Discrimination damage can last a lifetime

Quite apart from spending $122 million to fund a questionable marriage equality survey, the fallout of the campaign that surrounds it may well end up costing even more for years to come.

Already, reports are surfacing of same sex attracted children being bullied at schools and students of same sex parents being made to feel they don’t belong. 

Late last week, the Victorian education minister wrote to schools in that state warning principals they might need to offer support for these students.

We’ve seen hateful posters appear in our cities and at least one suspected hate crime, in which tyres were slashed in the car park of a theatre staging a gay themed play.

The government, which was warned this would happen, has called for a respectful debate but I fear the genie will be hard to put back in the bottle and our young people will suffer, all because of a non-binding survey launched to placate factions in the Coalition.

We could be paying for the damage wrought for years to come.

I know my own experience of discrimination at school still leaves a bitter taste decades later. 

I grew up with an Indian stepfather at a time when racism was the norm. Called “half caste”, “boong”, “coon” and worse for much of my school life, there were days when all I wanted to do was stay in bed and avoid the nastiness. To this day, I bristle when exposed to casual racism.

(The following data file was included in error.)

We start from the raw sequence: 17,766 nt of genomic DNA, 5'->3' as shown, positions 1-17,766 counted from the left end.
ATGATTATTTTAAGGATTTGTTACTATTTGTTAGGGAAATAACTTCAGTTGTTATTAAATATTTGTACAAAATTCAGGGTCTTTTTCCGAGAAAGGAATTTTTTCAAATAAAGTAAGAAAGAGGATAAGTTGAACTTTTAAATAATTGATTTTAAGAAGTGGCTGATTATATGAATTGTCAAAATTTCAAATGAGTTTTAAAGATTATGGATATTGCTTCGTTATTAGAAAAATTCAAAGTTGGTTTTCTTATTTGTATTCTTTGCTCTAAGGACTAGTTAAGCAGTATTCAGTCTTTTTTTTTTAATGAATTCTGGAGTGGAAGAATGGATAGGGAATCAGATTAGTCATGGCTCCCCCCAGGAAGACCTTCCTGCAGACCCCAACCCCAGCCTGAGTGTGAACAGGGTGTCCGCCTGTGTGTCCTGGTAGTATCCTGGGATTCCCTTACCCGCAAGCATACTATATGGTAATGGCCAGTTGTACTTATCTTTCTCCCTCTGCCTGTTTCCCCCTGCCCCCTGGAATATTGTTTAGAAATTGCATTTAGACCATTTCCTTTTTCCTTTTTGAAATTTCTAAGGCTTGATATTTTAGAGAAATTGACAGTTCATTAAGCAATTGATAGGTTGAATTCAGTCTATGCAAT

It’s natural for all of us to want to belong but when you’re told constantly as a child that you don’t, it’s all too easy to believe it. You withdraw, you become antisocial. Coping mechanisms can include lashing out, substance and alcohol abuse and worse, and lead to a host of mental health issues that can dog you for the rest of your life.

Fortunately, I learned to be resilient. But there are still times, all these years later – sleepless in the dead of night – when the anxieties resurface. It takes a good deal of rationalising the cruelty of childhood to still the troubled water. 

Sadly, not all the children caught up in this debate on same sex marriage will have the strength to cope. They will feel ostracised; they will be hurt. The price of this has the potential to far outweigh the $122 million this divisive survey will cost. It will be counted in alienation and lost potential. 

No matter our own beliefs on the issue, children should be protected from hateful speech and bullying.